Matthew Smith (artist)
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Sir Matthew Smith (22 October 1879 – 1959) was a British painter of nudes, still-life and landscape.
Matthew Arnold Bracy Smith was born on 22 October 1879 in Halifax, the son of a wire-manufacturer. He worked for four years in the family factory, before studying design at the Manchester School of Art from 1900 to 1904 and painting at the Slade School of Art in London from 1905-07. Afterwards he worked for a year in Brittany in France, and by 1910 was in Paris, where he studied at Henri Matisse's short-lived school and was influenced by him and other Fauves. This influence can be seen in paintings such as Fitzroy Street Nude No. 1 (1916) and his series of Cornish landscapes.
Until 1939 he lived alternately in Britain and France. In 1920 he became a member of the London Group. His first one-person show was at Tooth's Gallery, London, in 1926. His work was shown at the Venice Biennale in 1938 and 1950.
In 1949 he was awarded a C.B.E.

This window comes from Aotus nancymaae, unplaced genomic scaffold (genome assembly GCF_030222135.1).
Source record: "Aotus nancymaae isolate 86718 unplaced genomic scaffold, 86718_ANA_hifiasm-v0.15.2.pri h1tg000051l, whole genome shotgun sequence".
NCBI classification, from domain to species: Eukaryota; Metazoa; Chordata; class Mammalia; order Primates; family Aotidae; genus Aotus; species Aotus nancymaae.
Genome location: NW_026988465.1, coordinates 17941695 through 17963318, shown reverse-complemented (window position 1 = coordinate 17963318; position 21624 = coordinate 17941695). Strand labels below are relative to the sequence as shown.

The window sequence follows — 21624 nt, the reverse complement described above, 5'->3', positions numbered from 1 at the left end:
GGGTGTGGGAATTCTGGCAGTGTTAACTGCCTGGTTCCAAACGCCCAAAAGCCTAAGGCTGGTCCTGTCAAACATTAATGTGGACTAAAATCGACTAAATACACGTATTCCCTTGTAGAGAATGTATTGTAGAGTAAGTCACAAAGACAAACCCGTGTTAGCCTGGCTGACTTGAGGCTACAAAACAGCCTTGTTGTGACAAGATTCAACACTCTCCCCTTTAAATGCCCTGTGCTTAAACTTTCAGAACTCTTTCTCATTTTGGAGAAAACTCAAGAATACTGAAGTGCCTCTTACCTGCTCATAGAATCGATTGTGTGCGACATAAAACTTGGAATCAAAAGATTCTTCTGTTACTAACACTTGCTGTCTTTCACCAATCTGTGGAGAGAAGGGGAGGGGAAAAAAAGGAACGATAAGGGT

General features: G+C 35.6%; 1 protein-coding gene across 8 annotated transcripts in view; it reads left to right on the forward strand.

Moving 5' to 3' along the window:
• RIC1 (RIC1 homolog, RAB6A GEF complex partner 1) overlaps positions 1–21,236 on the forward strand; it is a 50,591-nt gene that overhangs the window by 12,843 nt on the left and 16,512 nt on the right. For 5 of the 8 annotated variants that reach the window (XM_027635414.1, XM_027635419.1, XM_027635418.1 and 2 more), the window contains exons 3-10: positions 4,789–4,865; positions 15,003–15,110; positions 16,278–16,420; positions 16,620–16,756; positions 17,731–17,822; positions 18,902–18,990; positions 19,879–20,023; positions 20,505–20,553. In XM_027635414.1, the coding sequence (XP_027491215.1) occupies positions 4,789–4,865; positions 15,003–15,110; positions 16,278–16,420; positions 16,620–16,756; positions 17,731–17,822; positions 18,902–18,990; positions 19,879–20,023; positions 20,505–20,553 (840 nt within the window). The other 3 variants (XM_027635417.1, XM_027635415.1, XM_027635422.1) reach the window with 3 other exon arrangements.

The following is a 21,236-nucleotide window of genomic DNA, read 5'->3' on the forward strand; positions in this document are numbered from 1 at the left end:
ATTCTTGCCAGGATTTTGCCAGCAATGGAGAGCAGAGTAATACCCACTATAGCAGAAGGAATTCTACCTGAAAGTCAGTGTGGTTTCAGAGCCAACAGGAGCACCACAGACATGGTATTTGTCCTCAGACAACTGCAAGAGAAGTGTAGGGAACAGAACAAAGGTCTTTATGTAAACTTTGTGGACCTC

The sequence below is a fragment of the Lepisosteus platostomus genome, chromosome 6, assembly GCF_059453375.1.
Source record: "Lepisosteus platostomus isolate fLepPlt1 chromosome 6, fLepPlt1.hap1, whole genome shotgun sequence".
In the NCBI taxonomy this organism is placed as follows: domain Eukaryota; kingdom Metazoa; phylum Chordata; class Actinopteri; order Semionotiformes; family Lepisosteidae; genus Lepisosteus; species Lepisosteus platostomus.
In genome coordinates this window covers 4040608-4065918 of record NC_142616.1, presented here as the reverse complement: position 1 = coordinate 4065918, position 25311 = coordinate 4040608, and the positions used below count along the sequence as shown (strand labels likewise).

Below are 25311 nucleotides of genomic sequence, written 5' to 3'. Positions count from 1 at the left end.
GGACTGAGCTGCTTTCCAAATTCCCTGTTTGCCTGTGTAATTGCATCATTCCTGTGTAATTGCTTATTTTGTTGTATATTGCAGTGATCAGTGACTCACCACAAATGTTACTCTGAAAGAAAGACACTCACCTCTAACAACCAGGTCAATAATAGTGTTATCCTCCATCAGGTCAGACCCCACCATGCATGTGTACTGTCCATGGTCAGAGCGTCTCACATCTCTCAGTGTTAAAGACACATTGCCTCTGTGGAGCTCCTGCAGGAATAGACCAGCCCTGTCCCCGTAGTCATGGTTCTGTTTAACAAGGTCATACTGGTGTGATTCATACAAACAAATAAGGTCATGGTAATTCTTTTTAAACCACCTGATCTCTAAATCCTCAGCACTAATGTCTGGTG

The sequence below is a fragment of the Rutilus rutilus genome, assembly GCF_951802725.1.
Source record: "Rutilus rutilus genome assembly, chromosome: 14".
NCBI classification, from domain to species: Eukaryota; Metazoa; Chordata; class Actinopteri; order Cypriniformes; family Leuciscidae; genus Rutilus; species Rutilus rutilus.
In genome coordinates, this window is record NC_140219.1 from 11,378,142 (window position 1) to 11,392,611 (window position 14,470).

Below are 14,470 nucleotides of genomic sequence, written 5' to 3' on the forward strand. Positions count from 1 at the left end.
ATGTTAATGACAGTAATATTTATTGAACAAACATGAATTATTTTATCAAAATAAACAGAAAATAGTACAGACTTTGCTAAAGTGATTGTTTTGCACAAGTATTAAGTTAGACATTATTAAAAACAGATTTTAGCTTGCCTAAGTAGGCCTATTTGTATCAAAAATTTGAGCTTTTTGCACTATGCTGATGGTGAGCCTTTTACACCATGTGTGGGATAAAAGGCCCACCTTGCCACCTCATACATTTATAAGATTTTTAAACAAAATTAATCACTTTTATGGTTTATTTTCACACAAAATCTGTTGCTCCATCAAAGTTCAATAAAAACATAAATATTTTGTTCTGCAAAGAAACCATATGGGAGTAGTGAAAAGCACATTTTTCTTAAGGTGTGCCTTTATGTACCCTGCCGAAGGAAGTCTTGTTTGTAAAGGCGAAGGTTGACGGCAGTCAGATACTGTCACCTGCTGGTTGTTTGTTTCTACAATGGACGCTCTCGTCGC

In 1944, "The Penguin Modern Painters" paperback series printed an illustrated biography written by Philip Hendy priced at two shillings and sixpence. It contains 16 black-and-white plates and 16 coloured plates of his paintings. There is a black-and-white photograph of him taken in 1932 on page 6. It contains a number of interesting details about his life with particular reference to his painting styles and influences. Hendy gives the following biographical details (Hendy words are in quotes): Matthew Smith was born in 1879 in Halifax, England. His father was the head of a well-established wire-business and a keen amateur musician. All the musicians who came to Halifax passed through the "hospitable house". Matthew went to Giggleswick school and at seventeen he went to Bradford wool mill, at eighteen into the family works. It was only by "persevering inefficiency" that he "forced his way into the School of Art at Manchester; and then only a utilitarian department was permitted, that of design." After 2 years at the Slade he "made an escape to Brittany", where he spent a year. Then he moved to Paris and joined the school of Henri Matisse, some time in 1910. "After a month however, the master abandoned it, and the pupils' attempt to run the school without him lasted only another month." Smith stayed in France until the outbreak of war in 1914. "He enjoyed a modest independence, but the reason why he did not even attempt to exhibit must have been his binding diffidence, the struggle that was going on to discover what it was that he wanted to express."